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Copyright © 2002 Express Publishing Inc.
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For the week of June 19 - 25, 2002


Land Board arguments fall flat

A district court judge last week told the state it couldnít operate outside local land use laws.

It was a good decision.

The State Land Board had sued Blaine County for insisting that a gravel pit to be developed on state land comply with county land use ordinances. The gravel pit was to be in Ohio Gulch near hundreds of homes. Residents would have been faced with industrial truck traffic, noise and dust from the operation.

Blaine County had denied a construction company a permit for operations. The Land Board sued, arguing that state lands are exempt from regulation under the stateís Local Land Use Planning Act.

Even in the wake of the decision, Land Board representatives are arguing that the Idaho Constitution requires them to earn the best possible returns from state land for the School Endowment Fund. They say this trumps local planning laws.

However, 5th District Court Judge James J. May pointed out that just as the state cannot violate state criminal laws, it cannot violate land use laws.

The Land Board surely could make piles of money for schools by growing marijuana, but itís illegal.

The same goes for gravel pits.

The decision and the outcome of the probable appeal of the case will have widespread impacts.

For example, if the decision holds, the state will not be able to ignore county height and lighting limitations on a new cell tower on Della Mountain.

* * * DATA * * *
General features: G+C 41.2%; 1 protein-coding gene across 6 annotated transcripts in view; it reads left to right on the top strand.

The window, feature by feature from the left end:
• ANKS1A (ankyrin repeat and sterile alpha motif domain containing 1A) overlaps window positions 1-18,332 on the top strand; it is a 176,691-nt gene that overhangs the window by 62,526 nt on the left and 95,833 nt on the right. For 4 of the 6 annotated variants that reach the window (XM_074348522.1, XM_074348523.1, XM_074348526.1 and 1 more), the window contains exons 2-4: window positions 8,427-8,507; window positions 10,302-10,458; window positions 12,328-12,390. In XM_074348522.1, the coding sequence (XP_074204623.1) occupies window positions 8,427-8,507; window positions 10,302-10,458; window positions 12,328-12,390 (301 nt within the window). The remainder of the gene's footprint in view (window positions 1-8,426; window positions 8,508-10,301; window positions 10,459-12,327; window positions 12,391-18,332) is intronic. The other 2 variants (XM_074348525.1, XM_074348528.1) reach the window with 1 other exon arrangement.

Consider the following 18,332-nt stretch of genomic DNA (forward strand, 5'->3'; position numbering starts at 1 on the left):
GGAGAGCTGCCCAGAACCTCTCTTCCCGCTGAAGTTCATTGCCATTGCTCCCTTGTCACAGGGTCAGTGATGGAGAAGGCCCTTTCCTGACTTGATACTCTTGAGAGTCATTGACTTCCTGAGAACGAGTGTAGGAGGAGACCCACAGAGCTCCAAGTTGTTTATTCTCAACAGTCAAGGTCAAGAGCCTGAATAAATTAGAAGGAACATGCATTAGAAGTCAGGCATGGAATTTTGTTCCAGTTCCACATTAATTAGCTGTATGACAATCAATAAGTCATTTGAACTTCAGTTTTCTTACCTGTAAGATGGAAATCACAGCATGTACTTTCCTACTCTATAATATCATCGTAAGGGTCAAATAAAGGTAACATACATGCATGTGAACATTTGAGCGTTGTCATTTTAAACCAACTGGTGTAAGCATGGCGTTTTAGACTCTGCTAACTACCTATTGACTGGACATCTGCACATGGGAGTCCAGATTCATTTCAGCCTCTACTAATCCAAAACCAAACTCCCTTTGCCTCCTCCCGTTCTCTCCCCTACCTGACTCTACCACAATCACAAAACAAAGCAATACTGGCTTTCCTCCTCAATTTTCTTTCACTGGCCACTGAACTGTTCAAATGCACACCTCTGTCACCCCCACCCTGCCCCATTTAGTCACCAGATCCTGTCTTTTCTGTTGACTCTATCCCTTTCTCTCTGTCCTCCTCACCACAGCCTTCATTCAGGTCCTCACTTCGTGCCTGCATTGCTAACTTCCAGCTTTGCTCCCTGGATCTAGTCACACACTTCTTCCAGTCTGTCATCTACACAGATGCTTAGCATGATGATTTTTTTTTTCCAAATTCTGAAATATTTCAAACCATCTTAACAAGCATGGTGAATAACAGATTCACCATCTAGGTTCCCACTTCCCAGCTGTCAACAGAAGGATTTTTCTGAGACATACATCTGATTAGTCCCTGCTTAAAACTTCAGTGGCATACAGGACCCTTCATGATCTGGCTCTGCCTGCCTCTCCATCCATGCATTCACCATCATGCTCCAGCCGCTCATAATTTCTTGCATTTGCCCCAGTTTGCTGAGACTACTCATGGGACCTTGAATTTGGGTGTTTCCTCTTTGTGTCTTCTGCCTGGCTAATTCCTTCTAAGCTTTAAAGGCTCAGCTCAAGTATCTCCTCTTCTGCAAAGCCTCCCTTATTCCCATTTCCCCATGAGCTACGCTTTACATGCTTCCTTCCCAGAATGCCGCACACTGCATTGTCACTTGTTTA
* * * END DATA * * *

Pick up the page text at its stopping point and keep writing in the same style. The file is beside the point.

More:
A State Land Board representative took public comment on the tower Friday evening, Despite the awful timing, County Commissioner Mary Ann Mix, Hailey City Councilwoman Susan McBryant and county planners showed up and delivered an earful.

McBryant called the hearing a "sham." And so it was.

The people of Blaine County deserve better treatment from the Land Board, which includes Gov. Dirk Kempthorne, Secretary of State Pete T. Cenarrusa, Attorney General Alan Lance, State Controller J.D. Williams and Superintendent of Public Instruction Marilyn Howard.

No matter how the case finally turns out, the Land Board should stop trying to deface Blaine County.


The Idaho Mountain Express is distributed free to residents and guests throughout the Sun Valley, Idaho resort area community. Subscribers to the Idaho Mountain Express will read these stories and others in this week's issue.